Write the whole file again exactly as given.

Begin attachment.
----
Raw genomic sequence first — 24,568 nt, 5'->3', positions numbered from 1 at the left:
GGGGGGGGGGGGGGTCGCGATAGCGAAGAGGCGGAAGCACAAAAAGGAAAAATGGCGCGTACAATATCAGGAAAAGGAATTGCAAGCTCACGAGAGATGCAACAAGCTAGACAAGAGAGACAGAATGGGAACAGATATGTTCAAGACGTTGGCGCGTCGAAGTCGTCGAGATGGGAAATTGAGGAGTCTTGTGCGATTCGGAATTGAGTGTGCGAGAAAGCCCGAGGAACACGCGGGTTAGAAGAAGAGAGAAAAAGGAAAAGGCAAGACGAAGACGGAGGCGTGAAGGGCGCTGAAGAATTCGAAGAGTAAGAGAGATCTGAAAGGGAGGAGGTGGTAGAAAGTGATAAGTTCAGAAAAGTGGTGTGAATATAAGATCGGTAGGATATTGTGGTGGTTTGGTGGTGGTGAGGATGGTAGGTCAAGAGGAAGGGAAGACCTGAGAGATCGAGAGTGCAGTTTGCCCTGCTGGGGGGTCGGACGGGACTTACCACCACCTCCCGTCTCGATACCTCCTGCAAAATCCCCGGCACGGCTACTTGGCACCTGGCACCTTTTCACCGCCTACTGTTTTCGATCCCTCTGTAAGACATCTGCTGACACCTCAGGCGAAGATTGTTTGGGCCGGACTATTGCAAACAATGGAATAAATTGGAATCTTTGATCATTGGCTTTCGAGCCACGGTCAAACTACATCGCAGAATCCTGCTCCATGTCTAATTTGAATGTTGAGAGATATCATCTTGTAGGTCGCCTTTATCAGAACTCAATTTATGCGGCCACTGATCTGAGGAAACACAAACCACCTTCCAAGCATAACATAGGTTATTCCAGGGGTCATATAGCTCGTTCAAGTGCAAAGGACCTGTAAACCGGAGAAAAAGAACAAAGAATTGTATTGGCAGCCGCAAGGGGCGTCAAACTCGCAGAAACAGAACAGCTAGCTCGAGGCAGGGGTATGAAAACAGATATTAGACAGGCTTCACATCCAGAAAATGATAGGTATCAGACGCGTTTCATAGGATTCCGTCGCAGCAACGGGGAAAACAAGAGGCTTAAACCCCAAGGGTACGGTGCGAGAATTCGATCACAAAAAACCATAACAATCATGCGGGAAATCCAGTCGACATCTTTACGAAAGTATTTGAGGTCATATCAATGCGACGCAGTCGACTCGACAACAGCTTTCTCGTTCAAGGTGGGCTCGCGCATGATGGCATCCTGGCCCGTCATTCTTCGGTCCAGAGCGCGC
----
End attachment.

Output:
Raw genomic sequence first — 24,568 nt, 5'->3', positions numbered from 1 at the left:
GGGGGGGGGGGGGGTCGCGATAGCGAAGAGGCGGAAGCACAAAAAGGAAAAATGGCGCGTACAATATCAGGAAAAGGAATTGCAAGCTCACGAGAGATGCAACAAGCTAGACAAGAGAGACAGAATGGGAACAGATATGTTCAAGACGTTGGCGCGTCGAAGTCGTCGAGATGGGAAATTGAGGAGTCTTGTGCGATTCGGAATTGAGTGTGCGAGAAAGCCCGAGGAACACGCGGGTTAGAAGAAGAGAGAAAAAGGAAAAGGCAAGACGAAGACGGAGGCGTGAAGGGCGCTGAAGAATTCGAAGAGTAAGAGAGATCTGAAAGGGAGGAGGTGGTAGAAAGTGATAAGTTCAGAAAAGTGGTGTGAATATAAGATCGGTAGGATATTGTGGTGGTTTGGTGGTGGTGAGGATGGTAGGTCAAGAGGAAGGGAAGACCTGAGAGATCGAGAGTGCAGTTTGCCCTGCTGGGGGGTCGGACGGGACTTACCACCACCTCCCGTCTCGATACCTCCTGCAAAATCCCCGGCACGGCTACTTGGCACCTGGCACCTTTTCACCGCCTACTGTTTTCGATCCCTCTGTAAGACATCTGCTGACACCTCAGGCGAAGATTGTTTGGGCCGGACTATTGCAAACAATGGAATAAATTGGAATCTTTGATCATTGGCTTTCGAGCCACGGTCAAACTACATCGCAGAATCCTGCTCCATGTCTAATTTGAATGTTGAGAGATATCATCTTGTAGGTCGCCTTTATCAGAACTCAATTTATGCGGCCACTGATCTGAGGAAACACAAACCACCTTCCAAGCATAACATAGGTTATTCCAGGGGTCATATAGCTCGTTCAAGTGCAAAGGACCTGTAAACCGGAGAAAAAGAACAAAGAATTGTATTGGCAGCCGCAAGGGGCGTCAAACTCGCAGAAACAGAACAGCTAGCTCGAGGCAGGGGTATGAAAACAGATATTAGACAGGCTTCACATCCAGAAAATGATAGGTATCAGACGCGTTTCATAGGATTCCGTCGCAGCAACGGGGAAAACAAGAGGCTTAAACCCCAAGGGTACGGTGCGAGAATTCGATCACAAAAAACCATAACAATCATGCGGGAAATCCAGTCGACATCTTTACGAAAGTATTTGAGGTCATATCAATGCGACGCAGTCGACTCGACAACAGCTTTCTCGTTCAAGGTGGGCTCGCGCATGATGGCATCCTGGCCCGTCATTCTTCGGTCCAGAGCGCGC